Thursday, 28 November 2013

Scottish Conservative leader Ruth Davidson supporting St Andrew's Day anti-racism rally

Last week Ruth Davidson made a fantastic speech in the Scottish Parliament in support of Equal Marriage.  Here she adds her, and the Scottish conservative Party's support for the St Andrew's Day anti-racism March and Rally.

Scottish Conservative leader Ruth Davidson

The eyes of the world are beginning to fall on Scotland, thanks to not only the upcoming Commonwealth Games, but of course the independence referendum which closely follows.

That puts a pressure on us to promote the fair society we strive to be, and show the watching world that there is simply no place for racism.

It doesn’t matter whether discrimination is prompted by skin colour, nationality or religion, it is unacceptable in modern Scotland.

While we are mindful of the work we still need to do, it is important we acknowledge the advances we’ve made in eradicating racism and recognise that sport can play a huge part in how we see ourselves and how others see us.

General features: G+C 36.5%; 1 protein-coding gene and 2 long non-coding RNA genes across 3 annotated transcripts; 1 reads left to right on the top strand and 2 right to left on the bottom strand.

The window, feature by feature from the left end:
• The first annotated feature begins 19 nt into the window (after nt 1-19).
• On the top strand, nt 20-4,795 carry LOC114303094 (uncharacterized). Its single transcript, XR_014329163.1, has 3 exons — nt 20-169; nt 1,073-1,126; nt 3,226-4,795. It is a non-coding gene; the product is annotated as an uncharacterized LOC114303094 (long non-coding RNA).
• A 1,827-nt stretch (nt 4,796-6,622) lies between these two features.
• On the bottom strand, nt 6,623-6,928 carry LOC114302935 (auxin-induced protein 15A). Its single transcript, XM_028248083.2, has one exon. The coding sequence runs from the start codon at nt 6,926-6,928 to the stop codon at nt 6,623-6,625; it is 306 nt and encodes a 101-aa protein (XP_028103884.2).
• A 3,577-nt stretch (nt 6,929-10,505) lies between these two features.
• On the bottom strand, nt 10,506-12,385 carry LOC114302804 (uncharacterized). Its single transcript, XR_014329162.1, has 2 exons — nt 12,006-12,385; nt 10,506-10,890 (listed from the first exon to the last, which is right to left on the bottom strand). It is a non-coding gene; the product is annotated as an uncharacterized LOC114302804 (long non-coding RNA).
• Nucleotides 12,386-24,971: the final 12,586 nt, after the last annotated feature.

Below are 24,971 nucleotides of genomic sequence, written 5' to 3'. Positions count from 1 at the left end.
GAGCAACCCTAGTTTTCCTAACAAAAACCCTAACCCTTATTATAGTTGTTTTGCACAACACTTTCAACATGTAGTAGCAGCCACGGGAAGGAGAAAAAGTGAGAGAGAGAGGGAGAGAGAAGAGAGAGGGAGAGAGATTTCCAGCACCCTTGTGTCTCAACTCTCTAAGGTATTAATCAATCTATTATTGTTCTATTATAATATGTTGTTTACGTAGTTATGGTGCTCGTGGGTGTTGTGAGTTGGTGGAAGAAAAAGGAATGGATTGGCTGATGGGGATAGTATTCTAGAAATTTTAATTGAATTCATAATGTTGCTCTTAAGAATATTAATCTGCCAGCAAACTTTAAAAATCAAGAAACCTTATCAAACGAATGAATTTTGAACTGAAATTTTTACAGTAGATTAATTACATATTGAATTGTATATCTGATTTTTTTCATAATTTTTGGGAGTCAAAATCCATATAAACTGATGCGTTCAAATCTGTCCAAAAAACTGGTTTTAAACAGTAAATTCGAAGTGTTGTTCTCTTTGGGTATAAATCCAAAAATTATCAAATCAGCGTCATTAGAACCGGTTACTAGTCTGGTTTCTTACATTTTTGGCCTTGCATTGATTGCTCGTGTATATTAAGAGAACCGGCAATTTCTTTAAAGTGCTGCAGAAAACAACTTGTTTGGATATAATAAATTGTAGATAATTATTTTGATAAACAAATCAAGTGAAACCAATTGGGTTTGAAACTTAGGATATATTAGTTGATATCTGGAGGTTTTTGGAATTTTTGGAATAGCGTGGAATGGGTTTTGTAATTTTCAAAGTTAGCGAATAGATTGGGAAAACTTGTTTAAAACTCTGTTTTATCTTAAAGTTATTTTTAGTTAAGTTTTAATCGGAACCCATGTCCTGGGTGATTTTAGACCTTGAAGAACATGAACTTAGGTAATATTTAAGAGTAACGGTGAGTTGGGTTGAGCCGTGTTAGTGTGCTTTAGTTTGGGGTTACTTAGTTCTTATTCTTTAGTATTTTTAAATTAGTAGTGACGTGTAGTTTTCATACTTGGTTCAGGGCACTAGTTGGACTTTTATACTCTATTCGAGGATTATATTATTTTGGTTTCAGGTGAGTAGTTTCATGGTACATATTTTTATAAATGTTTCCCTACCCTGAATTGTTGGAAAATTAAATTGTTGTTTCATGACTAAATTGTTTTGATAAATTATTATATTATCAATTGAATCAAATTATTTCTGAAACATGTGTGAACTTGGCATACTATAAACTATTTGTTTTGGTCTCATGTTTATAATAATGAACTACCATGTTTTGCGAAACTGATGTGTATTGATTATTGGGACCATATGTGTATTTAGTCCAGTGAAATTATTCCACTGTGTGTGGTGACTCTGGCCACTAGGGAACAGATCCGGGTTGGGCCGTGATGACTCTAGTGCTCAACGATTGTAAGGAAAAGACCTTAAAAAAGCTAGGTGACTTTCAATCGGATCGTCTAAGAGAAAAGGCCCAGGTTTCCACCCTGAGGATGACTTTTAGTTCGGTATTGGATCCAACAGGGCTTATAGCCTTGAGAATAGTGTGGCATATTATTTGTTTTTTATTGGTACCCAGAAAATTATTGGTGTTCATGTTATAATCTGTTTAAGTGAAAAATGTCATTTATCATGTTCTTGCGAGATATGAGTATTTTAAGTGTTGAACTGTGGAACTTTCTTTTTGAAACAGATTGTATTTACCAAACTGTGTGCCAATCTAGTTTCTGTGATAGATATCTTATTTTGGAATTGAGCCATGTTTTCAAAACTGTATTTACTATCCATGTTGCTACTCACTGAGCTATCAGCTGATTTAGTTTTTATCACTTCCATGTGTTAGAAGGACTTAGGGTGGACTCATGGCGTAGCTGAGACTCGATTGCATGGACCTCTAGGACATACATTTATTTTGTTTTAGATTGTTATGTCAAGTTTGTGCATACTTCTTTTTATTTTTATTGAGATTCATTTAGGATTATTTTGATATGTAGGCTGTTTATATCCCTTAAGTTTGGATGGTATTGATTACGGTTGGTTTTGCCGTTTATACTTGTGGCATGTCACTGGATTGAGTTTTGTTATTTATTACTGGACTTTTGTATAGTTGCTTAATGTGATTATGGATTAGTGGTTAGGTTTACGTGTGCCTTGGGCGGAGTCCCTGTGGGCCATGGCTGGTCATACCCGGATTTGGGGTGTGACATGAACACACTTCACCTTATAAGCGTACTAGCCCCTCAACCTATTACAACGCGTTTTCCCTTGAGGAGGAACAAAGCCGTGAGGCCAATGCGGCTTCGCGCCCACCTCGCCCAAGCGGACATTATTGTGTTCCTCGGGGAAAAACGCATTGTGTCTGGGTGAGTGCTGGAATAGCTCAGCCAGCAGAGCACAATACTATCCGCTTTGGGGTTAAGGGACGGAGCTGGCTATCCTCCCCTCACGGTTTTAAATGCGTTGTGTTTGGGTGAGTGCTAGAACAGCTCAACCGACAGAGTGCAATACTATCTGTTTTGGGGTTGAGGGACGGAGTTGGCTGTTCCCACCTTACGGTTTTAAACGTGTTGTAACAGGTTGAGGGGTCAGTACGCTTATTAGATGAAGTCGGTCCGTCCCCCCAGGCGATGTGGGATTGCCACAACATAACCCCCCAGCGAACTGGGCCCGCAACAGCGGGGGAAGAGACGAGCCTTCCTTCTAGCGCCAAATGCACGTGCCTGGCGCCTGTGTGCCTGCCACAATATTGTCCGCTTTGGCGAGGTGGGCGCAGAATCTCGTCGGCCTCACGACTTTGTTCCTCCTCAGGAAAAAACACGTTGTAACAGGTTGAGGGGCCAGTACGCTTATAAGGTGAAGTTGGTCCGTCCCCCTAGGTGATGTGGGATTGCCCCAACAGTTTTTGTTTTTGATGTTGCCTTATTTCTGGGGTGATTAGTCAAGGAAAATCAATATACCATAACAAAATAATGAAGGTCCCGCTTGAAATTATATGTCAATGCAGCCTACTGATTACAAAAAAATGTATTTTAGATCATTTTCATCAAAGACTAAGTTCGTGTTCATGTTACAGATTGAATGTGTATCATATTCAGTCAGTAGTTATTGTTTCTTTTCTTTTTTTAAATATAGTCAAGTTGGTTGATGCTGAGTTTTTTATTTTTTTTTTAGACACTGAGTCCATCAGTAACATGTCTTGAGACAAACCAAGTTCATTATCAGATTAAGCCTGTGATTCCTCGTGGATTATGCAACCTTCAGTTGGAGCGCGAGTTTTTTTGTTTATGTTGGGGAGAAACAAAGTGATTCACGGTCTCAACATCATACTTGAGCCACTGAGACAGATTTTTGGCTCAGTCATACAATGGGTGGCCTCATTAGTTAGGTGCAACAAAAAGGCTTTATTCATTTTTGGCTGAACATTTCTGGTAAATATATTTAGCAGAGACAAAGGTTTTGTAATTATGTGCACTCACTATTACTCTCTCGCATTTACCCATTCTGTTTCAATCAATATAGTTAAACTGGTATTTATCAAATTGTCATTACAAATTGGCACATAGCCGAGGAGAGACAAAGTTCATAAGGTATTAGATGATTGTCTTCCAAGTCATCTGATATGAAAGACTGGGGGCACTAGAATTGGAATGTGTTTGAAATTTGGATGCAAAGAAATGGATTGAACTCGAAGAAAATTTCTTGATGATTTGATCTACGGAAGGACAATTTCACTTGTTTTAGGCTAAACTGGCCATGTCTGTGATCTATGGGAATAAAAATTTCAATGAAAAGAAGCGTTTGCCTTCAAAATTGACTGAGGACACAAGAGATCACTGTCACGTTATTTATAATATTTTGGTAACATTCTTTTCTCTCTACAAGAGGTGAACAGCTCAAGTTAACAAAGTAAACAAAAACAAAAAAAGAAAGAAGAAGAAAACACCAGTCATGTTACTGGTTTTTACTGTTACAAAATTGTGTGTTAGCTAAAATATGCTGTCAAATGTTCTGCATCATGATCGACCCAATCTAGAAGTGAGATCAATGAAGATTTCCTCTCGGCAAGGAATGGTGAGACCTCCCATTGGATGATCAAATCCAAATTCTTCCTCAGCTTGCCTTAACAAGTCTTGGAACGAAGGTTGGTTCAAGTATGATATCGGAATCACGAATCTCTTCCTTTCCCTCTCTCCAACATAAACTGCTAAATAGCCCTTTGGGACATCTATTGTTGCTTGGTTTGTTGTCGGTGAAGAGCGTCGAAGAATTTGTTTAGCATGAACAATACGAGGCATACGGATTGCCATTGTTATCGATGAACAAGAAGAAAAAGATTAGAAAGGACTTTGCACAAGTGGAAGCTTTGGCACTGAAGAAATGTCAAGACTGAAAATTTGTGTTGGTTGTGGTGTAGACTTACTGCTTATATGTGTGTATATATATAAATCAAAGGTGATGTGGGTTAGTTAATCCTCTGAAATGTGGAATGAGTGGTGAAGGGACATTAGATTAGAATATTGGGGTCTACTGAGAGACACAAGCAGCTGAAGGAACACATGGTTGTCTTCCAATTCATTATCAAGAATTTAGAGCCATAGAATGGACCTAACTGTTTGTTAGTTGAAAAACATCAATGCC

It’s a disgrace that some football teams approach matches in certain European countries with trepidation, purely because they know every time a black player receives the ball, he will be greeted with a chorus of boos or monkey chants.

It wasn’t so long ago that the UK had such flashpoints too, and while we’re pleased that this has gone from the British game, it is not something we can afford to become complacent about.

That’s why the Commonwealth Games can be such a key demonstration of the value of progress.

Glasgow is a friendly city and we will welcome every member of every team from every country that’s competing.

Having the friendliest Commonwealth Games in history here in Scotland will show other countries the huge benefits in atmosphere, support, engagement and competition that stamping out racism can bring.

It takes public and political will to do this and while Scotland has both, we can’t pretend that there is not a stubborn minority for whom discrimination and prejudice is a poison they still choose to practice.

If pockets of racism didn’t still stubbornly exist, I wouldn’t be writing this article, and the Scottish Trades Union Congress wouldn’t be staging this important rally every year.

I’m proud to be associated with the event for the second year running, as was my predecessor as leader of the Scottish Conservatives, Annabel Goldie.

If we are to maintain the progress achieved thanks to longstanding events such as this, people and politicians from across the political spectrum must come together to offer their full-blooded support.

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